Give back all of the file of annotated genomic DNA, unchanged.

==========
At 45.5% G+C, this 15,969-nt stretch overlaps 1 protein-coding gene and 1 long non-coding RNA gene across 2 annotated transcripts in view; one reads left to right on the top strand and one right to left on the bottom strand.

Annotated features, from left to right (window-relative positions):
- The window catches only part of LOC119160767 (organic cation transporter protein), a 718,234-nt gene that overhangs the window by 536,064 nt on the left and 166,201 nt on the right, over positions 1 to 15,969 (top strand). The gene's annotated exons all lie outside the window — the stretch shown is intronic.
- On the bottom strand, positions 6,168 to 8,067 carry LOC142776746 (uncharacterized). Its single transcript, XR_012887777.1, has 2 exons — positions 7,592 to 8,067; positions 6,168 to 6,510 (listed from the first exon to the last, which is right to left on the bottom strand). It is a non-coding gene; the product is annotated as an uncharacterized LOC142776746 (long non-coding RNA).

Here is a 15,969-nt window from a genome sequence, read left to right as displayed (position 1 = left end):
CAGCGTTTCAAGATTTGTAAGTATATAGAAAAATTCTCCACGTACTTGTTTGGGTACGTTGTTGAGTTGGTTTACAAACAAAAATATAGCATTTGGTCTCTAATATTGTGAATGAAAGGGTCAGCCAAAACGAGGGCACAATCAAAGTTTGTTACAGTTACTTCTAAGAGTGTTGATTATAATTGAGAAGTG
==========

At 45.5% G+C, this 15,969-nt stretch overlaps 1 protein-coding gene and 1 long non-coding RNA gene across 2 annotated transcripts in view; one reads left to right on the top strand and one right to left on the bottom strand.

Annotated features, from left to right (window-relative positions):
- The window catches only part of LOC119160767 (organic cation transporter protein), a 718,234-nt gene that overhangs the window by 536,064 nt on the left and 166,201 nt on the right, over positions 1 to 15,969 (top strand). The gene's annotated exons all lie outside the window — the stretch shown is intronic.
- On the bottom strand, positions 6,168 to 8,067 carry LOC142776746 (uncharacterized). Its single transcript, XR_012887777.1, has 2 exons — positions 7,592 to 8,067; positions 6,168 to 6,510 (listed from the first exon to the last, which is right to left on the bottom strand). It is a non-coding gene; the product is annotated as an uncharacterized LOC142776746 (long non-coding RNA).

Here is a 15,969-nt window from a genome sequence, read left to right as displayed (position 1 = left end):
CAGCGTTTCAAGATTTGTAAGTATATAGAAAAATTCTCCACGTACTTGTTTGGGTACGTTGTTGAGTTGGTTTACAAACAAAAATATAGCATTTGGTCTCTAATATTGTGAATGAAAGGGTCAGCCAAAACGAGGGCACAATCAAAGTTTGTTACAGTTACTTCTAAGAGTGTTGATTATAATTGAGAAGTG